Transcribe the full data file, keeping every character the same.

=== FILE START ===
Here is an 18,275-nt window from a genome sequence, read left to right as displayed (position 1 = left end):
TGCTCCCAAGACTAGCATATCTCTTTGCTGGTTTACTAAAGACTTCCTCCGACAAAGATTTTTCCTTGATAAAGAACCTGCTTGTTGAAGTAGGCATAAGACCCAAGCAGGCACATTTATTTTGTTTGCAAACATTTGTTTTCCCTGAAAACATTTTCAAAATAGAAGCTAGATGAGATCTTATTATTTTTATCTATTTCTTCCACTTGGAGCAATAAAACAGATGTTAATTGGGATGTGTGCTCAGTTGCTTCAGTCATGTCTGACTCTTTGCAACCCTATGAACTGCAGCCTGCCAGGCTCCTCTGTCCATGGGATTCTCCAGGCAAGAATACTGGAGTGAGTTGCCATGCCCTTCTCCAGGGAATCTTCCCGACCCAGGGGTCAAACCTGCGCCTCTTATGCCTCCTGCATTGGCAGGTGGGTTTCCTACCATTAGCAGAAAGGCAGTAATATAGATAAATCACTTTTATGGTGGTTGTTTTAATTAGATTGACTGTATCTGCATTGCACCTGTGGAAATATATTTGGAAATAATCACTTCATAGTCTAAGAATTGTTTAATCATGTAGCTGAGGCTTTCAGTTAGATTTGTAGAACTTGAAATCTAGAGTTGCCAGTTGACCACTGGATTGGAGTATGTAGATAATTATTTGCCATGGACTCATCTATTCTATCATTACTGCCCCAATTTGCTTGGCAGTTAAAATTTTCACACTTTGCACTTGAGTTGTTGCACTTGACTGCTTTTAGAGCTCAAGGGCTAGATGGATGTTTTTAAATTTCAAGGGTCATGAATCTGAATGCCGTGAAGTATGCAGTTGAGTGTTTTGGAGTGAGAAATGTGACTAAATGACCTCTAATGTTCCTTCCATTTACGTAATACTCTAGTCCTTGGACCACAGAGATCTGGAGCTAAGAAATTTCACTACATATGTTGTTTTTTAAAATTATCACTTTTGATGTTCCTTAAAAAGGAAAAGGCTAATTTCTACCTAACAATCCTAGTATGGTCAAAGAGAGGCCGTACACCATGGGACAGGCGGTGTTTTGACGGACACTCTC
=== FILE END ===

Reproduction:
Here is an 18,275-nt window from a genome sequence, read left to right as displayed (position 1 = left end):
TGCTCCCAAGACTAGCATATCTCTTTGCTGGTTTACTAAAGACTTCCTCCGACAAAGATTTTTCCTTGATAAAGAACCTGCTTGTTGAAGTAGGCATAAGACCCAAGCAGGCACATTTATTTTGTTTGCAAACATTTGTTTTCCCTGAAAACATTTTCAAAATAGAAGCTAGATGAGATCTTATTATTTTTATCTATTTCTTCCACTTGGAGCAATAAAACAGATGTTAATTGGGATGTGTGCTCAGTTGCTTCAGTCATGTCTGACTCTTTGCAACCCTATGAACTGCAGCCTGCCAGGCTCCTCTGTCCATGGGATTCTCCAGGCAAGAATACTGGAGTGAGTTGCCATGCCCTTCTCCAGGGAATCTTCCCGACCCAGGGGTCAAACCTGCGCCTCTTATGCCTCCTGCATTGGCAGGTGGGTTTCCTACCATTAGCAGAAAGGCAGTAATATAGATAAATCACTTTTATGGTGGTTGTTTTAATTAGATTGACTGTATCTGCATTGCACCTGTGGAAATATATTTGGAAATAATCACTTCATAGTCTAAGAATTGTTTAATCATGTAGCTGAGGCTTTCAGTTAGATTTGTAGAACTTGAAATCTAGAGTTGCCAGTTGACCACTGGATTGGAGTATGTAGATAATTATTTGCCATGGACTCATCTATTCTATCATTACTGCCCCAATTTGCTTGGCAGTTAAAATTTTCACACTTTGCACTTGAGTTGTTGCACTTGACTGCTTTTAGAGCTCAAGGGCTAGATGGATGTTTTTAAATTTCAAGGGTCATGAATCTGAATGCCGTGAAGTATGCAGTTGAGTGTTTTGGAGTGAGAAATGTGACTAAATGACCTCTAATGTTCCTTCCATTTACGTAATACTCTAGTCCTTGGACCACAGAGATCTGGAGCTAAGAAATTTCACTACATATGTTGTTTTTTAAAATTATCACTTTTGATGTTCCTTAAAAAGGAAAAGGCTAATTTCTACCTAACAATCCTAGTATGGTCAAAGAGAGGCCGTACACCATGGGACAGGCGGTGTTTTGACGGACACTCTC